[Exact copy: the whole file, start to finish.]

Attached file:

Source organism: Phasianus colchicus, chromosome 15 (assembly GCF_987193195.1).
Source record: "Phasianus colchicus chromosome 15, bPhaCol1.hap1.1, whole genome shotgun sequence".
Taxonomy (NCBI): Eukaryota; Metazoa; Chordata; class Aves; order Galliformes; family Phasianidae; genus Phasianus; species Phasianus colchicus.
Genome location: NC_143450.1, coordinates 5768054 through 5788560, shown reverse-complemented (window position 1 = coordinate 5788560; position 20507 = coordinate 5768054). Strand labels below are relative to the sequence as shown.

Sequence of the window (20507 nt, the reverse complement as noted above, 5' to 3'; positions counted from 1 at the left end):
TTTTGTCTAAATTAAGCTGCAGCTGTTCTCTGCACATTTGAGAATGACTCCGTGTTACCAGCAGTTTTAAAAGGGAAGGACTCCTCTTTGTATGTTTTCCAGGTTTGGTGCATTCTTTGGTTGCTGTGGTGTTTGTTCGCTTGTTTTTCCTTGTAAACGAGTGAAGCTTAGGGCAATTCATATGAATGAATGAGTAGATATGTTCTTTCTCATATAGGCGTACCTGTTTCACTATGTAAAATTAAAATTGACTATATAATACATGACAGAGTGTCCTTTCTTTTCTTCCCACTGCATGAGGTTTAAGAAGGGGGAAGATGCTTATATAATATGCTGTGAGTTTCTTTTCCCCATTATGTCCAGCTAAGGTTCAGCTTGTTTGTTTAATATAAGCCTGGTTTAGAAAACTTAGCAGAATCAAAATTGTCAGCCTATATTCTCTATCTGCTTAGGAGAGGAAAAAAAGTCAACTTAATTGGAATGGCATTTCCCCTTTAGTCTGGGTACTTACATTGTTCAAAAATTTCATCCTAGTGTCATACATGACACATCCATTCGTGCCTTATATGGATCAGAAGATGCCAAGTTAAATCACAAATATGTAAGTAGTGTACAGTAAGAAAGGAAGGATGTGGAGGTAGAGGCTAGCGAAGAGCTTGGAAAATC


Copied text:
Source organism: Phasianus colchicus, chromosome 15 (assembly GCF_987193195.1).
Source record: "Phasianus colchicus chromosome 15, bPhaCol1.hap1.1, whole genome shotgun sequence".
Taxonomy (NCBI): Eukaryota; Metazoa; Chordata; class Aves; order Galliformes; family Phasianidae; genus Phasianus; species Phasianus colchicus.
Genome location: NC_143450.1, coordinates 5768054 through 5788560, shown reverse-complemented (window position 1 = coordinate 5788560; position 20507 = coordinate 5768054). Strand labels below are relative to the sequence as shown.

Sequence of the window (20507 nt, the reverse complement as noted above, 5' to 3'; positions counted from 1 at the left end):
TTTTGTCTAAATTAAGCTGCAGCTGTTCTCTGCACATTTGAGAATGACTCCGTGTTACCAGCAGTTTTAAAAGGGAAGGACTCCTCTTTGTATGTTTTCCAGGTTTGGTGCATTCTTTGGTTGCTGTGGTGTTTGTTCGCTTGTTTTTCCTTGTAAACGAGTGAAGCTTAGGGCAATTCATATGAATGAATGAGTAGATATGTTCTTTCTCATATAGGCGTACCTGTTTCACTATGTAAAATTAAAATTGACTATATAATACATGACAGAGTGTCCTTTCTTTTCTTCCCACTGCATGAGGTTTAAGAAGGGGGAAGATGCTTATATAATATGCTGTGAGTTTCTTTTCCCCATTATGTCCAGCTAAGGTTCAGCTTGTTTGTTTAATATAAGCCTGGTTTAGAAAACTTAGCAGAATCAAAATTGTCAGCCTATATTCTCTATCTGCTTAGGAGAGGAAAAAAAGTCAACTTAATTGGAATGGCATTTCCCCTTTAGTCTGGGTACTTACATTGTTCAAAAATTTCATCCTAGTGTCATACATGACACATCCATTCGTGCCTTATATGGATCAGAAGATGCCAAGTTAAATCACAAATATGTAAGTAGTGTACAGTAAGAAAGGAAGGATGTGGAGGTAGAGGCTAGCGAAGAGCTTGGAAAATC